EU Parliament adopts passenger data directive

The European Parliament has passed the controversial Passenger Name Records directive. The new regulation obliges European airlines to record the names, credit card numbers and meal preferences of their passengers. Commentators praise the agreement.

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El Mundo (ES) /

A good step toward more security

In many respects the EU Parliament's agreement on passenger data records should be greeted as a step forward, the conservative daily El Mundo comments:

“In view of the serious threat we face, we should celebrate the adoption of the Passenger Name Records (PNR) directive. Not just because it is a necessary tool in the fight against jihadism and for preventing attacks but also because this is a step forward in the cooperation among the security forces of the 28 member states. And because of the fact that after five years of discussions about how to create the records the text now approved will protect the most private passenger data such as information about race, health or religious beliefs.”

Il Sole 24 Ore (IT) /

Europe can still work together after all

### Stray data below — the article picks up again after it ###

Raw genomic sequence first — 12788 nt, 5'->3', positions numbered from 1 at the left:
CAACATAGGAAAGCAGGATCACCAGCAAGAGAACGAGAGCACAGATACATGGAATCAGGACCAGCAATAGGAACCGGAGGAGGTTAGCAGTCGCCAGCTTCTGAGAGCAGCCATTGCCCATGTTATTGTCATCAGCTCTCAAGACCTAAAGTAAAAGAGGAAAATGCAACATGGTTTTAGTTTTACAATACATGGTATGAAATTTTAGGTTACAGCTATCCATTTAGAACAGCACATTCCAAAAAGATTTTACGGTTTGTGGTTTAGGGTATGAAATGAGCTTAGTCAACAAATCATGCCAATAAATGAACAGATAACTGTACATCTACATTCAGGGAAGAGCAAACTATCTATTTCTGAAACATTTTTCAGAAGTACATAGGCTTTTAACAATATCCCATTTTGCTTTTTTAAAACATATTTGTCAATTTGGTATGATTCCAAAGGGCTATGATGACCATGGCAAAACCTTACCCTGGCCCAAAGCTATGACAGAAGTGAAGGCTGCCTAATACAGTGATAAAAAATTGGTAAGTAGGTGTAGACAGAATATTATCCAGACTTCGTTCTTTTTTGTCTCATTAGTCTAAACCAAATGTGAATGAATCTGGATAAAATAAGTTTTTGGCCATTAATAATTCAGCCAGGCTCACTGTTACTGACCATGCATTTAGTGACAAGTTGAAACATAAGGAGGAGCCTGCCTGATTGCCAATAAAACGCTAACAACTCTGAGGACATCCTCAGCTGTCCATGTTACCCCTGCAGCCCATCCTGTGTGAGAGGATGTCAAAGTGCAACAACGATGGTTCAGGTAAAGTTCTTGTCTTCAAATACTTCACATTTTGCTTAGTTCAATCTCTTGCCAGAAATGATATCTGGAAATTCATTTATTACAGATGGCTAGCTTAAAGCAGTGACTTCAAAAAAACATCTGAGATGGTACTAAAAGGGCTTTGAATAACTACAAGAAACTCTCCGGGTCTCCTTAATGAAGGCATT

The EU Parliament's decision on passenger name records is a long overdue example of pan-European cooperation, the liberal business daily Il Sole 24 Ore comments with a sigh of relief:

“It's paradoxical: on the one hand the parliament in Strasbourg is passing directives for joint counterterrorism. On the other hand individual states are undermining Schengen and the freedom of movement by securing 'their' European borders, thus deciding unilaterally where the EU begins and where it ends. … The EU Parliament's decision is a compromise, the result of a debate that began five years ago and became tragically relevant after the Paris and Brussels attacks. The terrorists work faster than European bureaucracy. And it's not enough to simply store data, you have to know how to share it. … The flight data won't be enough to track down terrorists. For that we need cooperation among the various intelligence services.”